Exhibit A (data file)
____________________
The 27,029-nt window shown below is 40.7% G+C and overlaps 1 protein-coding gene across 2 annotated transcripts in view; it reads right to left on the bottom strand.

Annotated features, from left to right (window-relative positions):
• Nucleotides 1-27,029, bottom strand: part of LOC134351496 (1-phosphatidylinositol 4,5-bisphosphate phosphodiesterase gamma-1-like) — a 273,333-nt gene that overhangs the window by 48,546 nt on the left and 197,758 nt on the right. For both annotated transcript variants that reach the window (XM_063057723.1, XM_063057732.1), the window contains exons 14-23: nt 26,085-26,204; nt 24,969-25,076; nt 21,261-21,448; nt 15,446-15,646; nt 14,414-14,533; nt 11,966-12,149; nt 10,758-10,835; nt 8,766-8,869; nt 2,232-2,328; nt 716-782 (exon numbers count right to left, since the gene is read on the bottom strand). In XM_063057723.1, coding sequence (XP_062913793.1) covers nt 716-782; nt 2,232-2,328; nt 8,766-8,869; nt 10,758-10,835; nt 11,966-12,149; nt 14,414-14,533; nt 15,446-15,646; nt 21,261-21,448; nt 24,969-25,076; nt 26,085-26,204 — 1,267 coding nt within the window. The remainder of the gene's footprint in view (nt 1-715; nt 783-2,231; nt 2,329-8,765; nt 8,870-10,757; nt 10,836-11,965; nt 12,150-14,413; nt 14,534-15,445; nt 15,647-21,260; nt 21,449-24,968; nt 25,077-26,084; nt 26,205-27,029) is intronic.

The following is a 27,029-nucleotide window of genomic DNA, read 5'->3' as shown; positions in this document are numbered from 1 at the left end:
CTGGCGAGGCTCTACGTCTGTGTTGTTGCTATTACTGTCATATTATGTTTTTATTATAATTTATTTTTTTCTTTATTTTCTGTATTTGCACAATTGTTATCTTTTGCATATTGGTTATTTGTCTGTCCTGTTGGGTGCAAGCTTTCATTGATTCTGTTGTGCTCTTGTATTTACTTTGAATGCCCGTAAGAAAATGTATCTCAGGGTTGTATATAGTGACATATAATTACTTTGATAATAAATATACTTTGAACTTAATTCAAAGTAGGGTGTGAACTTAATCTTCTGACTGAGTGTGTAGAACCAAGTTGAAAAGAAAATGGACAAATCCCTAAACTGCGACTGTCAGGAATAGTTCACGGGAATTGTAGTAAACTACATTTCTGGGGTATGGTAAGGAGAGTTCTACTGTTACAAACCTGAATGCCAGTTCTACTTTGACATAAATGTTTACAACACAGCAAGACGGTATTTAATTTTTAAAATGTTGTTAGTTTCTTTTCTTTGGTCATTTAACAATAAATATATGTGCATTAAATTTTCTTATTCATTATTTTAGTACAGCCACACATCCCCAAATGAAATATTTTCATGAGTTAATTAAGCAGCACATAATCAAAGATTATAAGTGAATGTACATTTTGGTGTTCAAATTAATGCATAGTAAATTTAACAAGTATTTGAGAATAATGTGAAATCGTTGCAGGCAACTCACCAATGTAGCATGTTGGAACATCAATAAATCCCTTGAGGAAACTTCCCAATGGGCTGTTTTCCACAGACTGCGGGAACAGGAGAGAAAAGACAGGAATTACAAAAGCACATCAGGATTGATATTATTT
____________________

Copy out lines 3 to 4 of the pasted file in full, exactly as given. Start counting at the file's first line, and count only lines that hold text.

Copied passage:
• Nucleotides 1-27,029, bottom strand: part of LOC134351496 (1-phosphatidylinositol 4,5-bisphosphate phosphodiesterase gamma-1-like) — a 273,333-nt gene that overhangs the window by 48,546 nt on the left and 197,758 nt on the right. For both annotated transcript variants that reach the window (XM_063057723.1, XM_063057732.1), the window contains exons 14-23: nt 26,085-26,204; nt 24,969-25,076; nt 21,261-21,448; nt 15,446-15,646; nt 14,414-14,533; nt 11,966-12,149; nt 10,758-10,835; nt 8,766-8,869; nt 2,232-2,328; nt 716-782 (exon numbers count right to left, since the gene is read on the bottom strand). In XM_063057723.1, coding sequence (XP_062913793.1) covers nt 716-782; nt 2,232-2,328; nt 8,766-8,869; nt 10,758-10,835; nt 11,966-12,149; nt 14,414-14,533; nt 15,446-15,646; nt 21,261-21,448; nt 24,969-25,076; nt 26,085-26,204 — 1,267 coding nt within the window. The remainder of the gene's footprint in view (nt 1-715; nt 783-2,231; nt 2,329-8,765; nt 8,870-10,757; nt 10,836-11,965; nt 12,150-14,413; nt 14,534-15,445; nt 15,647-21,260; nt 21,449-24,968; nt 25,077-26,084; nt 26,205-27,029) is intronic.

The following is a 27,029-nucleotide window of genomic DNA, read 5'->3' as shown; positions in this document are numbered from 1 at the left end: